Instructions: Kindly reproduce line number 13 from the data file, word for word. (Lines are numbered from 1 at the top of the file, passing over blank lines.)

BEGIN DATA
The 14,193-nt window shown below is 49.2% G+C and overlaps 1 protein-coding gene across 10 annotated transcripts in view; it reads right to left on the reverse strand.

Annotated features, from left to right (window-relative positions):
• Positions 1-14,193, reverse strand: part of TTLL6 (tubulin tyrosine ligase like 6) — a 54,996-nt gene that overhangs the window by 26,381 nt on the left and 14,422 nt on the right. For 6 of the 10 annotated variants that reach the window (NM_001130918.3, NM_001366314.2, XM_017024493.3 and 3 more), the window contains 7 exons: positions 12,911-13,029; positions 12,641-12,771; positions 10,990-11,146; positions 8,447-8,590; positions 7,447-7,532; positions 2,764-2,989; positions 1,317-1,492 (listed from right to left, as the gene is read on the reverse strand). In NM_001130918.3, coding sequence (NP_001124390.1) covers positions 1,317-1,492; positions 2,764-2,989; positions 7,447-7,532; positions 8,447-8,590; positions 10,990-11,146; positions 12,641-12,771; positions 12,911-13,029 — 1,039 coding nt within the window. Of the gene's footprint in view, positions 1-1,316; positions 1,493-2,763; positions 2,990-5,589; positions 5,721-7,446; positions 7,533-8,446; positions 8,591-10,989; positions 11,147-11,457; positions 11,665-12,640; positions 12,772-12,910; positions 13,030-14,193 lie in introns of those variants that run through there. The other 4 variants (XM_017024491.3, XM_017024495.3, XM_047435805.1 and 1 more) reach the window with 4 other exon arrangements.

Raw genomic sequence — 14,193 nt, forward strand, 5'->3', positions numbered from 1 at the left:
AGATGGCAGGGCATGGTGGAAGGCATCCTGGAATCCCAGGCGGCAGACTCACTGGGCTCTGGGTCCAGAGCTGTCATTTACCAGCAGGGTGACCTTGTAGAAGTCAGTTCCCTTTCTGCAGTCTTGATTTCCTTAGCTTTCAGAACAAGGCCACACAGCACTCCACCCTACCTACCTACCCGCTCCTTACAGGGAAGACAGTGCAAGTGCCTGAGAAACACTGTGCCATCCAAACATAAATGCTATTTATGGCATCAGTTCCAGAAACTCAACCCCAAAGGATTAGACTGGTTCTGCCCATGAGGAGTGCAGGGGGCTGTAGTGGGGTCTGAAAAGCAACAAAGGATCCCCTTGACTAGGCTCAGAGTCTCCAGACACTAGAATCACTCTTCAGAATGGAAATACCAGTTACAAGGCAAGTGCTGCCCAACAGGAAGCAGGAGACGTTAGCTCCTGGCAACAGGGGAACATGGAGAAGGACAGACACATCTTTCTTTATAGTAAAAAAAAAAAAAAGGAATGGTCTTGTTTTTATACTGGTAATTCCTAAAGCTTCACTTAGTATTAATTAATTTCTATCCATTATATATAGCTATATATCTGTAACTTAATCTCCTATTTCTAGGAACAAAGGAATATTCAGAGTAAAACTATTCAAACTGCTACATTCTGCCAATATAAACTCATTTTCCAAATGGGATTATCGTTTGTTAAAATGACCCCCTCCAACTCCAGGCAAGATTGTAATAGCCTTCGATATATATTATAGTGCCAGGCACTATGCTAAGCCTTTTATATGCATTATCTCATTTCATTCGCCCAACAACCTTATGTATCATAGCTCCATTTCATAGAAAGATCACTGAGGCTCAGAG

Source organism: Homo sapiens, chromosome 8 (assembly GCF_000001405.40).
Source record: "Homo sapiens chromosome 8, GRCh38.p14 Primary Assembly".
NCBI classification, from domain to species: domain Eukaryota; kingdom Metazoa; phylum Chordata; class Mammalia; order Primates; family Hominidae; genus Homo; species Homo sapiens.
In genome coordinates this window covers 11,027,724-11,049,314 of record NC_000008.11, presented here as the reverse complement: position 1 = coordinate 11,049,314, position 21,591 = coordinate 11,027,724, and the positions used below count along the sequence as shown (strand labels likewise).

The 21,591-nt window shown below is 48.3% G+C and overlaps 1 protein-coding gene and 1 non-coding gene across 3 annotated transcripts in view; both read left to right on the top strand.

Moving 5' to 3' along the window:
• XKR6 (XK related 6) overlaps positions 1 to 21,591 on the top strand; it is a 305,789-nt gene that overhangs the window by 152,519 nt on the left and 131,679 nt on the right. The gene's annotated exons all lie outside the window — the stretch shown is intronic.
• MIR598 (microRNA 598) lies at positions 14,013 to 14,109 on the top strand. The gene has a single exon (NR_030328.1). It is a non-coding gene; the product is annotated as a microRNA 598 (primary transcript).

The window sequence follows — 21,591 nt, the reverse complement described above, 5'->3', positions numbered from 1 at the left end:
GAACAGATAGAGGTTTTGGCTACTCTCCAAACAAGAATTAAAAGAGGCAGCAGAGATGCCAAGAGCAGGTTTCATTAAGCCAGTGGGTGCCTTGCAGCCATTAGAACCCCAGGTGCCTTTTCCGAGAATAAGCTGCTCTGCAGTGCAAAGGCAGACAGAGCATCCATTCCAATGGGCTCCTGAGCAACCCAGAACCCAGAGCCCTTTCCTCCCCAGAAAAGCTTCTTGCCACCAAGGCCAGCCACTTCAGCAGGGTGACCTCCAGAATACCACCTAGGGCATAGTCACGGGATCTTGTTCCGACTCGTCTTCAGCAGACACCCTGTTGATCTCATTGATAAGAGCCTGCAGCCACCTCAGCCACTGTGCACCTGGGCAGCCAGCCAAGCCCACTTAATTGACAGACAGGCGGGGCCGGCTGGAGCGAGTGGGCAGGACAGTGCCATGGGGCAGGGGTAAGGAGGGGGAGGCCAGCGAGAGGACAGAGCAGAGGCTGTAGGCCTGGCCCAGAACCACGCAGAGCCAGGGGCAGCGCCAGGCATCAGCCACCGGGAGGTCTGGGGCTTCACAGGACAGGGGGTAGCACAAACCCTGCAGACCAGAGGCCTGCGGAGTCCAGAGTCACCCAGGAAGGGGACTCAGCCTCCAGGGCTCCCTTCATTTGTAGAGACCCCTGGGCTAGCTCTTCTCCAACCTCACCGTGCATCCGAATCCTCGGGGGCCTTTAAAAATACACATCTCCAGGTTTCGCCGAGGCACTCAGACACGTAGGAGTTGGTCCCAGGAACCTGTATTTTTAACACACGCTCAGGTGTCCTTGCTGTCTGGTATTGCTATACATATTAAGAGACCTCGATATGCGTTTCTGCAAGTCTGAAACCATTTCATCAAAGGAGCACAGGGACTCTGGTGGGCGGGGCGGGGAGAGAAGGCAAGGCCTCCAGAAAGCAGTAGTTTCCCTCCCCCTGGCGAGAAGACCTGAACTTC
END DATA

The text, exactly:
• MIR598 (microRNA 598) lies at positions 14,013 to 14,109 on the top strand. The gene has a single exon (NR_030328.1). It is a non-coding gene; the product is annotated as a microRNA 598 (primary transcript).